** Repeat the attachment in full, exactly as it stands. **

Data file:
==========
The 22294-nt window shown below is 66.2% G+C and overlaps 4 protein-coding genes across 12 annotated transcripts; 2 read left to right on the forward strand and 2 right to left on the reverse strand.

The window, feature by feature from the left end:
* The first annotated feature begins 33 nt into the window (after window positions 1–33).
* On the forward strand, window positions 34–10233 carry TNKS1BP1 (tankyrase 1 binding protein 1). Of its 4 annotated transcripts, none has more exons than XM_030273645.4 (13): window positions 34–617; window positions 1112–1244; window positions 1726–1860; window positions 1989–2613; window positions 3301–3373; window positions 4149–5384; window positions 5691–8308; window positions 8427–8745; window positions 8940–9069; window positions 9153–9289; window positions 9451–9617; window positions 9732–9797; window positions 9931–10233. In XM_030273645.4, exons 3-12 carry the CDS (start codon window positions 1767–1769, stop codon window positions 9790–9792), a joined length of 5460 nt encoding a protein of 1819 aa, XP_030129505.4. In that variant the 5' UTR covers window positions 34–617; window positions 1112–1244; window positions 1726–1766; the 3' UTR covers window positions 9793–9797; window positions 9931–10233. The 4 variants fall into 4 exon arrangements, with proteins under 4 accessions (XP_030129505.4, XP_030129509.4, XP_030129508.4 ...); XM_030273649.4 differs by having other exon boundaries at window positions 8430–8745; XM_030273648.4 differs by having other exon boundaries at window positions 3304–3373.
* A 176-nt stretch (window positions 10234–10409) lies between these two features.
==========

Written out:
The 22294-nt window shown below is 66.2% G+C and overlaps 4 protein-coding genes across 12 annotated transcripts; 2 read left to right on the forward strand and 2 right to left on the reverse strand.

The window, feature by feature from the left end:
* The first annotated feature begins 33 nt into the window (after window positions 1–33).
* On the forward strand, window positions 34–10233 carry TNKS1BP1 (tankyrase 1 binding protein 1). Of its 4 annotated transcripts, none has more exons than XM_030273645.4 (13): window positions 34–617; window positions 1112–1244; window positions 1726–1860; window positions 1989–2613; window positions 3301–3373; window positions 4149–5384; window positions 5691–8308; window positions 8427–8745; window positions 8940–9069; window positions 9153–9289; window positions 9451–9617; window positions 9732–9797; window positions 9931–10233. In XM_030273645.4, exons 3-12 carry the CDS (start codon window positions 1767–1769, stop codon window positions 9790–9792), a joined length of 5460 nt encoding a protein of 1819 aa, XP_030129505.4. In that variant the 5' UTR covers window positions 34–617; window positions 1112–1244; window positions 1726–1766; the 3' UTR covers window positions 9793–9797; window positions 9931–10233. The 4 variants fall into 4 exon arrangements, with proteins under 4 accessions (XP_030129505.4, XP_030129509.4, XP_030129508.4 ...); XM_030273649.4 differs by having other exon boundaries at window positions 8430–8745; XM_030273648.4 differs by having other exon boundaries at window positions 3304–3373.
* A 176-nt stretch (window positions 10234–10409) lies between these two features.